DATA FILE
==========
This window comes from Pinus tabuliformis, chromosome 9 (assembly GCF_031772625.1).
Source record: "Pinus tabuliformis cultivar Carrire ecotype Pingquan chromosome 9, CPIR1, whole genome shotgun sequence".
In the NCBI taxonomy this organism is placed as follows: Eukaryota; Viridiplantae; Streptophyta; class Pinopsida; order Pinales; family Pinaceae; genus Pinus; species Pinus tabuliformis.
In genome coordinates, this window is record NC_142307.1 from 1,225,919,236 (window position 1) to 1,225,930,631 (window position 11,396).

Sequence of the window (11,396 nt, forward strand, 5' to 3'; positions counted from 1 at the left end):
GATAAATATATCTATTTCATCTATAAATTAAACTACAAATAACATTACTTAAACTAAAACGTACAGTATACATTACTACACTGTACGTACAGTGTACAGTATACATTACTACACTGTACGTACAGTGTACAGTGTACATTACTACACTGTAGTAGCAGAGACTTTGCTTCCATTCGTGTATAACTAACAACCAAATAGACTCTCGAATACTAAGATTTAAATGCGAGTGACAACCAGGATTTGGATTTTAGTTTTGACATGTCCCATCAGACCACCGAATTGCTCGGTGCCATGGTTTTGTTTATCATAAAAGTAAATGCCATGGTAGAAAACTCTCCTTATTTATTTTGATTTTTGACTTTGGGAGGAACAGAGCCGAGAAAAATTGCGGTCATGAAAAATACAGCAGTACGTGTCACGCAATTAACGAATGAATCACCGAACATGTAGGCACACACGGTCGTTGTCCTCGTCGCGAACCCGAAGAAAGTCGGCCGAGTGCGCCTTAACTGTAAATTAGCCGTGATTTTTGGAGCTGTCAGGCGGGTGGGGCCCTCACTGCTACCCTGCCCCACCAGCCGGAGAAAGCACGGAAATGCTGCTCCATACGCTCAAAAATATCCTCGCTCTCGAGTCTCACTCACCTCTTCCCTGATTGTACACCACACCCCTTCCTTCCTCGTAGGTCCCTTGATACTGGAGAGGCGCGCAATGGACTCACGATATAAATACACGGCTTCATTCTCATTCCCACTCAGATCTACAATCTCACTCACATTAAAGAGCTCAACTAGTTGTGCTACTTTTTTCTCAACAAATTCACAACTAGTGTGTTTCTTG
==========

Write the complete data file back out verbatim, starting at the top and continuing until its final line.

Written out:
This window comes from Pinus tabuliformis, chromosome 9 (assembly GCF_031772625.1).
Source record: "Pinus tabuliformis cultivar Carrire ecotype Pingquan chromosome 9, CPIR1, whole genome shotgun sequence".
In the NCBI taxonomy this organism is placed as follows: Eukaryota; Viridiplantae; Streptophyta; class Pinopsida; order Pinales; family Pinaceae; genus Pinus; species Pinus tabuliformis.
In genome coordinates, this window is record NC_142307.1 from 1,225,919,236 (window position 1) to 1,225,930,631 (window position 11,396).

Sequence of the window (11,396 nt, forward strand, 5' to 3'; positions counted from 1 at the left end):
GATAAATATATCTATTTCATCTATAAATTAAACTACAAATAACATTACTTAAACTAAAACGTACAGTATACATTACTACACTGTACGTACAGTGTACAGTATACATTACTACACTGTACGTACAGTGTACAGTGTACATTACTACACTGTAGTAGCAGAGACTTTGCTTCCATTCGTGTATAACTAACAACCAAATAGACTCTCGAATACTAAGATTTAAATGCGAGTGACAACCAGGATTTGGATTTTAGTTTTGACATGTCCCATCAGACCACCGAATTGCTCGGTGCCATGGTTTTGTTTATCATAAAAGTAAATGCCATGGTAGAAAACTCTCCTTATTTATTTTGATTTTTGACTTTGGGAGGAACAGAGCCGAGAAAAATTGCGGTCATGAAAAATACAGCAGTACGTGTCACGCAATTAACGAATGAATCACCGAACATGTAGGCACACACGGTCGTTGTCCTCGTCGCGAACCCGAAGAAAGTCGGCCGAGTGCGCCTTAACTGTAAATTAGCCGTGATTTTTGGAGCTGTCAGGCGGGTGGGGCCCTCACTGCTACCCTGCCCCACCAGCCGGAGAAAGCACGGAAATGCTGCTCCATACGCTCAAAAATATCCTCGCTCTCGAGTCTCACTCACCTCTTCCCTGATTGTACACCACACCCCTTCCTTCCTCGTAGGTCCCTTGATACTGGAGAGGCGCGCAATGGACTCACGATATAAATACACGGCTTCATTCTCATTCCCACTCAGATCTACAATCTCACTCACATTAAAGAGCTCAACTAGTTGTGCTACTTTTTTCTCAACAAATTCACAACTAGTGTGTTTCTTG